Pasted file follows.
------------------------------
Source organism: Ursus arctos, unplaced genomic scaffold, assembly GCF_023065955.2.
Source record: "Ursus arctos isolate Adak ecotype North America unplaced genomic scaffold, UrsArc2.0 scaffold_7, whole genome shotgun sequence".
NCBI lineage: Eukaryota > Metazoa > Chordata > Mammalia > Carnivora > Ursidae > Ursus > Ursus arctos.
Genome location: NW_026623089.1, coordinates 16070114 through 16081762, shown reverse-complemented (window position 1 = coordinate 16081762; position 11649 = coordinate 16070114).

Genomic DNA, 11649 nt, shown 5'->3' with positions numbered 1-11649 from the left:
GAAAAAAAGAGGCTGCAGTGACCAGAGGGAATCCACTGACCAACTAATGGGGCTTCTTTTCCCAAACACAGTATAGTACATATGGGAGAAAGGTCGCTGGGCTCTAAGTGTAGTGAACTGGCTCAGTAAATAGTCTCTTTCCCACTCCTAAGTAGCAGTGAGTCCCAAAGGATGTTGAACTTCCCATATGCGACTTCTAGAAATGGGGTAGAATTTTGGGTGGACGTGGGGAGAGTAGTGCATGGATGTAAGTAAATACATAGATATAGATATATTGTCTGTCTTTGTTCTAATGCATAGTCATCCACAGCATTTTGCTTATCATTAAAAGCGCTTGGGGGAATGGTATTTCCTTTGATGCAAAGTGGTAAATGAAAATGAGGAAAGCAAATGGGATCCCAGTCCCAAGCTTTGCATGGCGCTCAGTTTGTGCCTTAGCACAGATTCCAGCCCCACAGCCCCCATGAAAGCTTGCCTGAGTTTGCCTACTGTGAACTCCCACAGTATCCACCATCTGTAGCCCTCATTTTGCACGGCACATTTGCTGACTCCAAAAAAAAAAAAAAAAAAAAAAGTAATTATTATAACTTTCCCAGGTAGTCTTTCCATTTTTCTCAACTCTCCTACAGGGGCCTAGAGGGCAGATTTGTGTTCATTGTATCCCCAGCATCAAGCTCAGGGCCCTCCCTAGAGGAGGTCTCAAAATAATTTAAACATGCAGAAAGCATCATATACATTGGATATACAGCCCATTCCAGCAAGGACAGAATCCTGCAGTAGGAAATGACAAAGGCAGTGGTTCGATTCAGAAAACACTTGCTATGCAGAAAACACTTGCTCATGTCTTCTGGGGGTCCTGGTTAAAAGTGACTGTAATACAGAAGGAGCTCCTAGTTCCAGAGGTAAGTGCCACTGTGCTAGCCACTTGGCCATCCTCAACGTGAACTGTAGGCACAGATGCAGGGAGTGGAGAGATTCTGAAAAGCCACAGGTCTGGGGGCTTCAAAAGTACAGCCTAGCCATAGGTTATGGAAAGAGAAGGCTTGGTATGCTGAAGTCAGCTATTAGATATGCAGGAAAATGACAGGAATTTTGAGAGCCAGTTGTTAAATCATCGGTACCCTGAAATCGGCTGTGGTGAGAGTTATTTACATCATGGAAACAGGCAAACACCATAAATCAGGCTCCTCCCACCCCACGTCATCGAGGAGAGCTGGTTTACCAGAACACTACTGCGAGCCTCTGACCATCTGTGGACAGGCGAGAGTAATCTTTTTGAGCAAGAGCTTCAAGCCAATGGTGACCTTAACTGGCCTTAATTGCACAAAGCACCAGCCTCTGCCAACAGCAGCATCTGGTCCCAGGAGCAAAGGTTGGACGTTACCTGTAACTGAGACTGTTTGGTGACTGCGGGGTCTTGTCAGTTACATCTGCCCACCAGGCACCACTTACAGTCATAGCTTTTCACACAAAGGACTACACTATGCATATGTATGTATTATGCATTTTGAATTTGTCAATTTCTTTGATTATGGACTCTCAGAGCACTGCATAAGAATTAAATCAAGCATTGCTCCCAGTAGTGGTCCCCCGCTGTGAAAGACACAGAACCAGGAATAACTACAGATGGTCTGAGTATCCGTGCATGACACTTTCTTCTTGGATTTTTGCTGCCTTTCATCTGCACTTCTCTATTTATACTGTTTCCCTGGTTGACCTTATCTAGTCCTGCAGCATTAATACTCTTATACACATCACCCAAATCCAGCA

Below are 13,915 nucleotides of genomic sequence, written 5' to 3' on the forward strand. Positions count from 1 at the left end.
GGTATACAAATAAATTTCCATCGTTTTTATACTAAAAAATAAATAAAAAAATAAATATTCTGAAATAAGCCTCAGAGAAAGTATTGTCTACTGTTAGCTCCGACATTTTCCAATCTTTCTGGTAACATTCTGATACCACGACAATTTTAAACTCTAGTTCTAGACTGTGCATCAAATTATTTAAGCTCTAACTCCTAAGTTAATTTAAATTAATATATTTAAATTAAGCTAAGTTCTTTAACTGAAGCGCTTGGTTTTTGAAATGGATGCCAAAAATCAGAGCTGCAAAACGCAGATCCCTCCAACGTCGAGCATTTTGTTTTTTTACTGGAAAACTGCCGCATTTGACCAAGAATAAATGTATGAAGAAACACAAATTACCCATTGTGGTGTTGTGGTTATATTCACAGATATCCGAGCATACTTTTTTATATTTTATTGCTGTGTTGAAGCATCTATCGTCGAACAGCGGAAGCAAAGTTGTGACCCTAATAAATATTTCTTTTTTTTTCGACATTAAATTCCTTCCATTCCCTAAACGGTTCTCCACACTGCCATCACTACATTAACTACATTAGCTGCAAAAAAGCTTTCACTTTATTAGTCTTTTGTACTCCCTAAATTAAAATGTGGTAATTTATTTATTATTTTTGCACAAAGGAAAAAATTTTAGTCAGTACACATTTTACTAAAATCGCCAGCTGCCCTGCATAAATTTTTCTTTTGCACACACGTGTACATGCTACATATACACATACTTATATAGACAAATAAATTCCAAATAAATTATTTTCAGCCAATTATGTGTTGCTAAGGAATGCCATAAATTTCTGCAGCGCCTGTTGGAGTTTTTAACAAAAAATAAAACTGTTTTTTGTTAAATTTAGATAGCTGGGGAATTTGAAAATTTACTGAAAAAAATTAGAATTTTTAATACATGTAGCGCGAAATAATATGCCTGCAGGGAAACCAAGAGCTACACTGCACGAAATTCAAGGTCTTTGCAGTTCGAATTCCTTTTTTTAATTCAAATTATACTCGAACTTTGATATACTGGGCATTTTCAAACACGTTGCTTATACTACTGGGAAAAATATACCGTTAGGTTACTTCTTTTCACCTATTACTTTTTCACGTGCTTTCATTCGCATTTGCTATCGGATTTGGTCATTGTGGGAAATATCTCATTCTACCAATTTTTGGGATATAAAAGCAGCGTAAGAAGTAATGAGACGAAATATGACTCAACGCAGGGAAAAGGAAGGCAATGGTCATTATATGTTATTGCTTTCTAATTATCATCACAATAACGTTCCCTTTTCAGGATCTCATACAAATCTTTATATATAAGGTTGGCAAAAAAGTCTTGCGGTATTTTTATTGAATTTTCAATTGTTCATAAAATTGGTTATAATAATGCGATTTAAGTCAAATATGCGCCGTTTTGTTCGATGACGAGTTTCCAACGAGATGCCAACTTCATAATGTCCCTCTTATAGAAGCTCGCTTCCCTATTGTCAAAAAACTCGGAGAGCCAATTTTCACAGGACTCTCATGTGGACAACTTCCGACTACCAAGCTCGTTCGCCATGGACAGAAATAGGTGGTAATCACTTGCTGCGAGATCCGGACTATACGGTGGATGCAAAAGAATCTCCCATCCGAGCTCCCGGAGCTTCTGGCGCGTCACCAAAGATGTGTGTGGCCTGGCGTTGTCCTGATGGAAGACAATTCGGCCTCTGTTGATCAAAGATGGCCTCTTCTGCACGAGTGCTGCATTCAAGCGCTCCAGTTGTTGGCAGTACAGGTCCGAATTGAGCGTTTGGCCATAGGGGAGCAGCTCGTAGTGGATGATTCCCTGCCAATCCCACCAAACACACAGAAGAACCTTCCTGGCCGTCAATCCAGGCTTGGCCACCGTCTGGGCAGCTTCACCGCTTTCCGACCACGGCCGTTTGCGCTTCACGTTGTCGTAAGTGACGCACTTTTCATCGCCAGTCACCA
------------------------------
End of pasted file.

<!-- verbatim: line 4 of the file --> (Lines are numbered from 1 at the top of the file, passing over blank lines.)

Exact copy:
Genome location: NW_026623089.1, coordinates 16070114 through 16081762, shown reverse-complemented (window position 1 = coordinate 16081762; position 11649 = coordinate 16070114).